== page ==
Sweden Expects to Attract Hoards of Norwegian Bitcoin Miners After Brutal Tax Hike
With Norway set to revoke electricity subsidies for cryptocurrency miners from January 2019 onward, Swedish data centers are anticipating a wave of inquiries from mining companies seeking to domicile in Sweden.
Data Centers See Demand from Miners Leaving Norway
Local media outlets have reported that Sweden’s data centers expect a wave of interest from miners leaving Norway, following reports that the government will repeal electricity concessions. As of January 2019, miners operating in Norway will have to pay the equivalent of $0.019 per kilowatt-hour (kWh), up from approximately $0.00056/kWh under the current subsidies. By contrast, Swedish data centers reportedly pay the equivalent of about $0.00055/kWh.
Swedish Municipality of Boden Seeks Miners
The Swedish municipality of Boden currently hosts about 10 cryptocurrency mining companies. But Erik Svensson, director of the Boden Business Agency, predicts that the number of miners in the locality will soon grow as companies begin to leave Norway.
“It is clear that … we are becoming very attractive,” Svensson said in reference to Norway’s revoked subsidies. “This is about … big money … and it’s definitely going to make it cheaper here.”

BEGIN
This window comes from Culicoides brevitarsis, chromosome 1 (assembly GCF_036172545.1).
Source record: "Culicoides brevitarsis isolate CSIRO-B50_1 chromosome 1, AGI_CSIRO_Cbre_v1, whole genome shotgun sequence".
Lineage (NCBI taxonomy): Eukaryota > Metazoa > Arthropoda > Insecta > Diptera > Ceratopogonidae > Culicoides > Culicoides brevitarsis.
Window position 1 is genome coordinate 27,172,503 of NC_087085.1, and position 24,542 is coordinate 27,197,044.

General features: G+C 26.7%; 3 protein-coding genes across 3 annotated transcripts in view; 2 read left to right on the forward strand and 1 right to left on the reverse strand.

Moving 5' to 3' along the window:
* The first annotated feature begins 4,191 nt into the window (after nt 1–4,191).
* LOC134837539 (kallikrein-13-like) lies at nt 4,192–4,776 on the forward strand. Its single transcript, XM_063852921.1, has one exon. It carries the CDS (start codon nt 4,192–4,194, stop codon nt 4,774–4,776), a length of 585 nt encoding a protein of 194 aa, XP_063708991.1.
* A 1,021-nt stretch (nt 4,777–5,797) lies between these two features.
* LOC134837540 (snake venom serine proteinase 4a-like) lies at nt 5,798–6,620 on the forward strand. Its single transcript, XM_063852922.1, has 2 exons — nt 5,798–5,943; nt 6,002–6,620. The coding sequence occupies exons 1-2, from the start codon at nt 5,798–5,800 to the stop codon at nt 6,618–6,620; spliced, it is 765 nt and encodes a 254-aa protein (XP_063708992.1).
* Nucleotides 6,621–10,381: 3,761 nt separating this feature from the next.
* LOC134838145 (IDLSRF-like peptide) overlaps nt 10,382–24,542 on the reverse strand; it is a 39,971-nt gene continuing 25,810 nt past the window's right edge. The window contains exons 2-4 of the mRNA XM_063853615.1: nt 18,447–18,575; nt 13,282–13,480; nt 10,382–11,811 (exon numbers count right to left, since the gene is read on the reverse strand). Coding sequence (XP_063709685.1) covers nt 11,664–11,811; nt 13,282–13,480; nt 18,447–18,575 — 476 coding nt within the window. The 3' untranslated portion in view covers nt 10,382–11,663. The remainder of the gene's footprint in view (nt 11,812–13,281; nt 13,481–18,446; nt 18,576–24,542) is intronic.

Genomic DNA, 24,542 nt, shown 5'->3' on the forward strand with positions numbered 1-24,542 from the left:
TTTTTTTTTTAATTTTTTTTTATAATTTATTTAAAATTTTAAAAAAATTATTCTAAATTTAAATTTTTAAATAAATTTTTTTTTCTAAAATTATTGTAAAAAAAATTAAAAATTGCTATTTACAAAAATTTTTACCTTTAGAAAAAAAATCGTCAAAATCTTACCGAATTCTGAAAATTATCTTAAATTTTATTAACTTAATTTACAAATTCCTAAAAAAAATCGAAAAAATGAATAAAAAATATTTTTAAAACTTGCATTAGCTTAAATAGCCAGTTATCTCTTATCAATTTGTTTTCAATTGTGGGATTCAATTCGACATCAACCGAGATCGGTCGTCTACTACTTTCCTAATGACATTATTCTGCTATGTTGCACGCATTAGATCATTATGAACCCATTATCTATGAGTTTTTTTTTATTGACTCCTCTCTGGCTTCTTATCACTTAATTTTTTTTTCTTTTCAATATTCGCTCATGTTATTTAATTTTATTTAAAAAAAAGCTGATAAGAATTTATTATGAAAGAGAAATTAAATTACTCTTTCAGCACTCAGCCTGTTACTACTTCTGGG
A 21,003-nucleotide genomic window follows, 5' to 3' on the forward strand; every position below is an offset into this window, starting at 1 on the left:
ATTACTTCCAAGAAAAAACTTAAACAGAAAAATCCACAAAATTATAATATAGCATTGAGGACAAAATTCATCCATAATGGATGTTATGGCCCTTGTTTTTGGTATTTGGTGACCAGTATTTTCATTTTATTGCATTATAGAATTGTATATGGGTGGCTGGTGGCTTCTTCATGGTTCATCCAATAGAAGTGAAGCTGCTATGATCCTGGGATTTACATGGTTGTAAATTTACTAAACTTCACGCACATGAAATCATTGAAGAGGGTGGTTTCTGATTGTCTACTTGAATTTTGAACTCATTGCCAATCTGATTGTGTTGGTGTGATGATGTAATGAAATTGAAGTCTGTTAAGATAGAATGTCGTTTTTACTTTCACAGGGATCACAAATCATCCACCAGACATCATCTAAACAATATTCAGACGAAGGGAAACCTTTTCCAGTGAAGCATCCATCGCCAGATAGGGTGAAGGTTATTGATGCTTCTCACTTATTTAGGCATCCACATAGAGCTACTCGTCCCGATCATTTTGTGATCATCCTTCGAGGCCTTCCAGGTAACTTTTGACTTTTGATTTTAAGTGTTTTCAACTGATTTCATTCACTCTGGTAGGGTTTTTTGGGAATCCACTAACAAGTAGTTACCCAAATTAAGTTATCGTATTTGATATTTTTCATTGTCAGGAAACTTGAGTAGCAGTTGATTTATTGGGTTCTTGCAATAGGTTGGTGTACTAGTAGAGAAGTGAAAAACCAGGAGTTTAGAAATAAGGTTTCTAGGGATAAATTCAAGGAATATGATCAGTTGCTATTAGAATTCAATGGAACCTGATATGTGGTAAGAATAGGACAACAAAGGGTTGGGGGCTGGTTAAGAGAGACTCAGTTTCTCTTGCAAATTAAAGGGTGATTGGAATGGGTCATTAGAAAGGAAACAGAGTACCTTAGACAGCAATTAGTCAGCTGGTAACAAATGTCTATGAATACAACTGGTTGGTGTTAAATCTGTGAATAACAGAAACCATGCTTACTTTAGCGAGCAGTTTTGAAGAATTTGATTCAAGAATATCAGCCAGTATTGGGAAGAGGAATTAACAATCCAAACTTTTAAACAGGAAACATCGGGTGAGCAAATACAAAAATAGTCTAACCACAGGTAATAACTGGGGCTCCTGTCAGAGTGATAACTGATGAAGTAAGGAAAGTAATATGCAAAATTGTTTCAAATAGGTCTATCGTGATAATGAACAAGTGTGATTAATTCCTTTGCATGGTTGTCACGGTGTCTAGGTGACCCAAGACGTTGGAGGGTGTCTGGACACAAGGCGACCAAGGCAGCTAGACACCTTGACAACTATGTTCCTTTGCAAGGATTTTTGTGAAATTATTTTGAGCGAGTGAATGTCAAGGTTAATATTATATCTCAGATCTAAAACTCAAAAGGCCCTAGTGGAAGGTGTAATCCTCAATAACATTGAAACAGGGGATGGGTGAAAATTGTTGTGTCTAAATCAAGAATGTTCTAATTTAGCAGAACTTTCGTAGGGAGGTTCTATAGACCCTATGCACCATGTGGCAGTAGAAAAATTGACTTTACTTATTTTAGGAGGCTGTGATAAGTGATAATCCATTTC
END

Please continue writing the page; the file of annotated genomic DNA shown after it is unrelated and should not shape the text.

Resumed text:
When asked if he will reach out to miners based in Norway, Svensson stated: “I think the companies in Norway are contacting us, they know where we are.”
Svensson also emphasized the potential benefits that increased investment from mining companies could bring to the locality. He estimated that there are “a few hundred people” currently employed by data centers in Boden. “As a result of revenue and activity in the municipality, we have started building Boden Business Park, where we will create hundreds of jobs,” he added.
Bitmain Reportedly Eyeing Sweden
Bitmain is one of a number of mining companies that have had their operations impacted by the Norwegian government’s decision to cancel the subsidies.
“Government policy [is] push[ing] the industry out of Norway,” said Julie Hvideberg, the head of the company’s Norwegian operations. “We are a global company and can move to Sweden or Denmark, but our Norwegian partner loses a big contract.”
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